The success or failure of a television or cable program can be largely attributed to many different factors. Having a good story is important, as is good videography and relatable characters. A topic that’s intriguing also helps considerably. But in the end, it all comes down to the number of eyeballs looking at the show each week. In the case of National Geographic Channel’s The Story of God with Morgan Freeman, there were a lot of eyeballs looking at Freeman’s foray into faith-based questions we’ve probably asked at one time or another. In fact, the show was National Geographic’s most watched of all time. Thankfully, a second season of episodes are one the way—the first airing this evening (9 PM/8 CT). In it, Freeman (and a few new characters) take a look at the concept of the Chosen One and what that means across faiths.
If you’re not familiar with the show, Freeman takes a topic relating to faith and looks for commonalities within various religions around the world. Christianity is given significant attention, but so are Muslim, Buddhist, and Hindu perspectives. It can be quite fascinating, and the first episode of the second season is no exception.
What does it mean to be chosen? Is it exclusive to a specific faith? Freeman takes a look at a number of different variants of this concept, beginning with a nine year-old named Jalue Dorjee. He plays soccer like many kids his age, but at age two, his parents were given a paper from the Dalai Lama signifying he’s a reincarnation of an individual who has inhabited folks for five centuries. In another instance, Freeman travels to London to celebrate the martyrdom of a grandson of the prophet Muhammad. Native Americans are also represented in the form of Chief Arvol Looking Horse, the chosen one of the Lakota, Nakota, and Dakota tribes (see top picture).
Even though chosen ones “help the faithful get back on track,” they’re not always living. In the case of the Sikh culture, their chosen one is a book (see photo above). Some show their devotion in Thailand by piercing themselves with various objects such as metal spears (!) to gain superhuman powers. And sometimes the chosen are more along the lines of missionaries, such as Christian Kenneth Bae, who endured two years of hard labor in North Korea for simply organizing prayer groups. His journey has brought him to the realization that “Jesus is [his] hope—[he] wants to be a blessing.”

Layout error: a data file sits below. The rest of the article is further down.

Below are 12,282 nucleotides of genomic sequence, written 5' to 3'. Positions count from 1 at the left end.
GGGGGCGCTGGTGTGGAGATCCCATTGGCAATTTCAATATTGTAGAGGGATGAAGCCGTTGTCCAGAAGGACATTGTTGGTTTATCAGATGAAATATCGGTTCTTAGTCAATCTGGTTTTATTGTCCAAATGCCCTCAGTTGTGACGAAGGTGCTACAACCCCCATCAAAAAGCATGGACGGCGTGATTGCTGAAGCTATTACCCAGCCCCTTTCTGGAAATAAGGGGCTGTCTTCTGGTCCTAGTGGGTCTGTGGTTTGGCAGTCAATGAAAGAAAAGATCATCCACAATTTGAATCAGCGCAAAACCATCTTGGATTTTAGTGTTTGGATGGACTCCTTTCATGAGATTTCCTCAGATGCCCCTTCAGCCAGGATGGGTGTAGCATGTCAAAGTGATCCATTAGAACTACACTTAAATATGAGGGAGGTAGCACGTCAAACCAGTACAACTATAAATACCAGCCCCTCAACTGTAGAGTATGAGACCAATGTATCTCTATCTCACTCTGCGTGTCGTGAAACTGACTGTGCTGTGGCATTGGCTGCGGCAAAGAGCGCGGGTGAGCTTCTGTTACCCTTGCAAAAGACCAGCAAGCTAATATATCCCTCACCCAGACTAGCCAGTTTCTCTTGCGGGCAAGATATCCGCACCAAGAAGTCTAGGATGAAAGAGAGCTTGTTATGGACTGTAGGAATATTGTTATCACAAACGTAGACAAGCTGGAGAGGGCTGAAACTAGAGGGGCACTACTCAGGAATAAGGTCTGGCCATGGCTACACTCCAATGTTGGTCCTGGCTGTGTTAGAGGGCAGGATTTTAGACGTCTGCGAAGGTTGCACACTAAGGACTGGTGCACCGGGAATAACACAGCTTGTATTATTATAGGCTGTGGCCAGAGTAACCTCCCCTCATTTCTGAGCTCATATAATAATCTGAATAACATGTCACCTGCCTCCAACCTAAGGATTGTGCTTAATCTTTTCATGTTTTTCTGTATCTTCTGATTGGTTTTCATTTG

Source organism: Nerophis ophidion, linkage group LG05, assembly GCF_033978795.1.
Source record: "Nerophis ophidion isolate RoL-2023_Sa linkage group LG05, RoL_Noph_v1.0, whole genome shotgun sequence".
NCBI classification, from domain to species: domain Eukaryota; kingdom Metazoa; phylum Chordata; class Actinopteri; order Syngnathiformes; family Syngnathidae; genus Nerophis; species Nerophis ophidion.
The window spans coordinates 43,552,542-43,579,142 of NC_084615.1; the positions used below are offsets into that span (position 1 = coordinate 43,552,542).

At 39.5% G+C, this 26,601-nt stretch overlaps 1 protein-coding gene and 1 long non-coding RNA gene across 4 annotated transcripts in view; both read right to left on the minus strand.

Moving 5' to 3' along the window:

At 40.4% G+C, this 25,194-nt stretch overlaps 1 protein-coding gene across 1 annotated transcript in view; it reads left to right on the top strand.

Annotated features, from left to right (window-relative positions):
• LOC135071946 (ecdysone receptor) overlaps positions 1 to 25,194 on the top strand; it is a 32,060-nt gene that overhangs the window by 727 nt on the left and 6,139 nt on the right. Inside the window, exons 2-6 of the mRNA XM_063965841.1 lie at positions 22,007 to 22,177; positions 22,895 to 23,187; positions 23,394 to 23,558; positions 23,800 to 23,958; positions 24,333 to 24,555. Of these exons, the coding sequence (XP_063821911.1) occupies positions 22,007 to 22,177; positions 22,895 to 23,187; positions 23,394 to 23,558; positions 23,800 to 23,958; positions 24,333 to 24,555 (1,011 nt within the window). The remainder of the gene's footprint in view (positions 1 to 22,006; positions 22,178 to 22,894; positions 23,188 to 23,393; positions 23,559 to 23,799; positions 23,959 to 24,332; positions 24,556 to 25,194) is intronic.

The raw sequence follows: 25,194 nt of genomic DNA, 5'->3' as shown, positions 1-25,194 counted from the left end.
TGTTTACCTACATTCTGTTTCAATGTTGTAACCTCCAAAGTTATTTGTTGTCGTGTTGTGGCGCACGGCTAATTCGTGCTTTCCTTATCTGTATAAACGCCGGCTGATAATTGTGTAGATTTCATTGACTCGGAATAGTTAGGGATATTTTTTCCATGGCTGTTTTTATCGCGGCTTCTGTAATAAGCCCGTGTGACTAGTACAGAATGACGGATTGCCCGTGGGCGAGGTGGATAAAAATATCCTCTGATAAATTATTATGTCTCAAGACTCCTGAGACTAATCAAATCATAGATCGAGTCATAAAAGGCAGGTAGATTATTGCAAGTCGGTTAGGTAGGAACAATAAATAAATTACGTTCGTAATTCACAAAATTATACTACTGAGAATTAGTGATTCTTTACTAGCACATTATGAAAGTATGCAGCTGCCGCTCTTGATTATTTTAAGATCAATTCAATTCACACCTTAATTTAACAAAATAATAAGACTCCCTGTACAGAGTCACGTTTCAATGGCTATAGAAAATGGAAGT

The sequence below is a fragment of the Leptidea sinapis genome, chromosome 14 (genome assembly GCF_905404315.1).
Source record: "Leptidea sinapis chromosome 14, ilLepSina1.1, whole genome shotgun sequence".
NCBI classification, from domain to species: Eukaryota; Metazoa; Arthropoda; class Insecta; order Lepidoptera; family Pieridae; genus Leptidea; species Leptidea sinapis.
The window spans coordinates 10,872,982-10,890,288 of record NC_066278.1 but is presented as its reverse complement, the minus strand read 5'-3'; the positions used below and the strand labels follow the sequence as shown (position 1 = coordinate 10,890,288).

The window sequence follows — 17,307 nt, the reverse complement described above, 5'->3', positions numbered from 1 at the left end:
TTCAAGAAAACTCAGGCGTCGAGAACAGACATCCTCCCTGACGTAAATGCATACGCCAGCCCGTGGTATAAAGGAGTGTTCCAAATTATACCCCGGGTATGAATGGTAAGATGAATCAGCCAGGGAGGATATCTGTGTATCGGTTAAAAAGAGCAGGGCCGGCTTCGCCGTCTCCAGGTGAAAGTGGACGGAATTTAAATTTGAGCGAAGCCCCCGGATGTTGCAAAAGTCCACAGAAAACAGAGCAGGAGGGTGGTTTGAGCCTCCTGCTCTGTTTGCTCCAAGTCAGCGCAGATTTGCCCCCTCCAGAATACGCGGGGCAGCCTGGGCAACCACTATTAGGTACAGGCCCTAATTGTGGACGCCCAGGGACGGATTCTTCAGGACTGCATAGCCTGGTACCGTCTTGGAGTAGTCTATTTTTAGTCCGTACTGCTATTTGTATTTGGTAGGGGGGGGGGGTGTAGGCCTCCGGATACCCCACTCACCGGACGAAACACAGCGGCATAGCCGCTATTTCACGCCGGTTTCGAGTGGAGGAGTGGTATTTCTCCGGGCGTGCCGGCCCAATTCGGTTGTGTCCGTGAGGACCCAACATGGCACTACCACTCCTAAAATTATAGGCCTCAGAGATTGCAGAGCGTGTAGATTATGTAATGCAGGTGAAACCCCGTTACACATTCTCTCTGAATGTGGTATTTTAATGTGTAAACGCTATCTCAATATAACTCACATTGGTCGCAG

There are a few changes to the program this season. Gone is the blast of the shofar to start the program; instead, a graphic montage replaces it. I thought the horn was a great part of the first season and am sad to see it go. In addition, Freeman is not in every section of the show—at least in the first episode. Two people—a man and a woman—take his role as they explore aspects of the episode’s theme (I think they’re one-time examples, however). It adds a different perspective, but I think the focus of the show has been Freeman’s personality shining through the exploration of certain faiths and customs. In the two sections of note, that seems to have been somewhat lost, although the two individuals do a good job with their questioning.
For me, the biggest takeaway from the episode was along the lines of what it means to be chosen. In essence, it’s another way to say an individual is called out by God for some special purpose. Sometimes it happens in a dramatic way, such as Paul’s encounter with God on the road to Damascus (see Acts 9:1-18) or Moses finding a burning bush (see Exodus 3:1-10). But for many people, it’s not that way. There’s an inward nudging that God has plans beyond anything a person could ask or even imagine. To respond in any way other than acceptance is to be in a state of rebellion akin to Jonah (with or without the whale). From there, it’s a process to become so in tune with God’s plans that one’s plans simply become his. In fact, Jesus made it clear that all that follow after him are to be his ambassadors to the world in their words, thoughts, and actions, seeking to make disciples of all nations (see Matthew 28:18-20). It’s not easy, but being chosen is a responsibility that must be taken seriously. The end results can be incredible—if we’re just willing to listen and respond in faith.